OKUMA, FUKUSHIMA PREF. – Tokyo Electric Power Co. allowed media representatives into the central control room for reactors 1 and 2 at the crippled Fukushima No. 1 power station on Wednesday for the first time since the nuclear crisis started in March 2011.
Inside the room, traces could still be seen of the struggles of plant workers during the critical initial phase of the crisis, when the plant was rocked by hydrogen explosions and core meltdowns.
The facility lost power after being hit by the magnitude-9.0 earthquake and massive tsunami of March 11, 2011. Of the plant’s six reactors, three had core meltdowns, including units 1 and 2.
From an ocean-side entrance, the members of the media entered the building that houses the control room, located between the turbine buildings of the two reactors. They then passed down a narrow corridor with hoses and cables on the floor and temporary lighting hung overhead, before being led into the control room on the second floor.
Entering the room, reporters could see the control panel for reactor 1 on the right and the panel for reactor 2 on the left. Pink sheets covered the floor, which is still contaminated with radioactive materials.
When the quake shook the plant, 24 operators were on duty in the room, according to Tepco. When the power was lost, the lights on the control panels also went out.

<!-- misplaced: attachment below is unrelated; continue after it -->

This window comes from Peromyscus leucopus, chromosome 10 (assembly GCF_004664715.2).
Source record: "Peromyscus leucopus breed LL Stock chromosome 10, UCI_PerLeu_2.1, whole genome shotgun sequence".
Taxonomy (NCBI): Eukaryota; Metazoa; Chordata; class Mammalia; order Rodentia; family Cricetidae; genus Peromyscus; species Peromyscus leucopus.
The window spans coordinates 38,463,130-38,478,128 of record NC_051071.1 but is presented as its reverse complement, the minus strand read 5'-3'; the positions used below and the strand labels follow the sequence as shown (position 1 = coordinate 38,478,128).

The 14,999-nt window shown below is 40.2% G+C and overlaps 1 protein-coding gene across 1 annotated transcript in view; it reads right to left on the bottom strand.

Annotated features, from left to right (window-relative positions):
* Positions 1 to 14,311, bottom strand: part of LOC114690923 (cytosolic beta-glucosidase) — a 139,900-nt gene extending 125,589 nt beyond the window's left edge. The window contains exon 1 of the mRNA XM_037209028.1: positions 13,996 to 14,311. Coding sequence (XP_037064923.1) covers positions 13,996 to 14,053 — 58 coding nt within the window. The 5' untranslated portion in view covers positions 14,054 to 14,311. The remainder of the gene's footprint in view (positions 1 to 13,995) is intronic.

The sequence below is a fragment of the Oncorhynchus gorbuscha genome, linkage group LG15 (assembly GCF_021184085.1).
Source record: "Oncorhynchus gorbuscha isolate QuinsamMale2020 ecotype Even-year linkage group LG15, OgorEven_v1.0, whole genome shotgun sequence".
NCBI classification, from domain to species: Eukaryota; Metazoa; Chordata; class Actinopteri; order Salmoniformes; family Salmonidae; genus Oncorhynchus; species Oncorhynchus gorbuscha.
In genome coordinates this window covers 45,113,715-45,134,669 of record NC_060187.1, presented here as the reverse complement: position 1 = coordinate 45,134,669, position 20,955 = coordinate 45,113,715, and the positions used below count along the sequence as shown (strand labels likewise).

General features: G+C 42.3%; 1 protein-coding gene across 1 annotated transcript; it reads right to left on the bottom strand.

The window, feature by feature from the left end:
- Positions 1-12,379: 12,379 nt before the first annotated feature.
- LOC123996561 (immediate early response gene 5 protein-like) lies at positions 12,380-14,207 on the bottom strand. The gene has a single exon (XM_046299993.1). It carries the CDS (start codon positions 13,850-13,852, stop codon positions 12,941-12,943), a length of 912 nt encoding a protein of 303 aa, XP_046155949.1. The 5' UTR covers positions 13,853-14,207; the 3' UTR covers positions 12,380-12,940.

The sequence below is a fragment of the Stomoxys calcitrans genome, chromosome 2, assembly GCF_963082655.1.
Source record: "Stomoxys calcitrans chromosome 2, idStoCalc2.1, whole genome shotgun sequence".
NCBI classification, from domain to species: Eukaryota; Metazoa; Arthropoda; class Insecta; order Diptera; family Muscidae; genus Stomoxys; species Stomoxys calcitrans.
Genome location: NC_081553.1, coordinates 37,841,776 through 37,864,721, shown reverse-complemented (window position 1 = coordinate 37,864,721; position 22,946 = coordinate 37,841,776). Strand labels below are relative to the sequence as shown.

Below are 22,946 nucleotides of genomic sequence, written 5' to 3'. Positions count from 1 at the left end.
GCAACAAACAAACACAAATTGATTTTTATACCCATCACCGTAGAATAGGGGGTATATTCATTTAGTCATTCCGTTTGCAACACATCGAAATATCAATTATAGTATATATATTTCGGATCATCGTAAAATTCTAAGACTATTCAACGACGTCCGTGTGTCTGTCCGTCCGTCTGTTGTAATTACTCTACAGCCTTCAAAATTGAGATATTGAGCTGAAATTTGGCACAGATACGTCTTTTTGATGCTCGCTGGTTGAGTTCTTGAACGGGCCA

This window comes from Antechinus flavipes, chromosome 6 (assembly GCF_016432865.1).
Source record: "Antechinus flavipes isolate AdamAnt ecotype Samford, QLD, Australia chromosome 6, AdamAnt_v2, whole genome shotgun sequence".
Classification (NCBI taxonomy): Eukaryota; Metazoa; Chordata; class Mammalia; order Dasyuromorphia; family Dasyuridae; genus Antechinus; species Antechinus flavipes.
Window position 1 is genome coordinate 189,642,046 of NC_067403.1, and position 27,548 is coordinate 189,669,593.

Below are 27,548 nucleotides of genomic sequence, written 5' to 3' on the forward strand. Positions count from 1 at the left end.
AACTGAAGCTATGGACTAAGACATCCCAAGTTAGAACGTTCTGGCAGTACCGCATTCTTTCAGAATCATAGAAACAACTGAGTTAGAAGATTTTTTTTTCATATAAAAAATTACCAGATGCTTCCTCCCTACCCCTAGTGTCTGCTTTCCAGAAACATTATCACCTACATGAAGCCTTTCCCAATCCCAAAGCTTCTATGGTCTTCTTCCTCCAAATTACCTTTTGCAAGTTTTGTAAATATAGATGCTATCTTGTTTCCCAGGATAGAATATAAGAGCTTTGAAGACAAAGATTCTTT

Desperate for power, staff cobbled together their car batteries. Operators connected batteries to the control panels to restore the meters that showed the water levels inside the reactors.
Alongside water meters on the control panels, handwritten figures showing water levels and the times the data were recorded could be seen. Operators wrote these down while using flashlights due to the blackout, Tepco said.
In the meantime, the meltdowns were progressing. Between 2 a.m. and 3 a.m. on March 12, air radiation levels rose to 1,000 microsieverts per hour. Soon after 3:30 p.m., a hydrogen explosion ripped through the reactor 1 building.
At present, operators do not enter the control room on a regular basis. Meters, gauges and other key equipment inside are remotely monitored from the power station’s quake-proof building, which is the main base of operations for keeping the reactors cool and reducing the levels of radioactive materials in the polluted coolant water.
During the visit by members of the media, air radiation levels inside the central control room were 4 to 9 microsieverts per hour.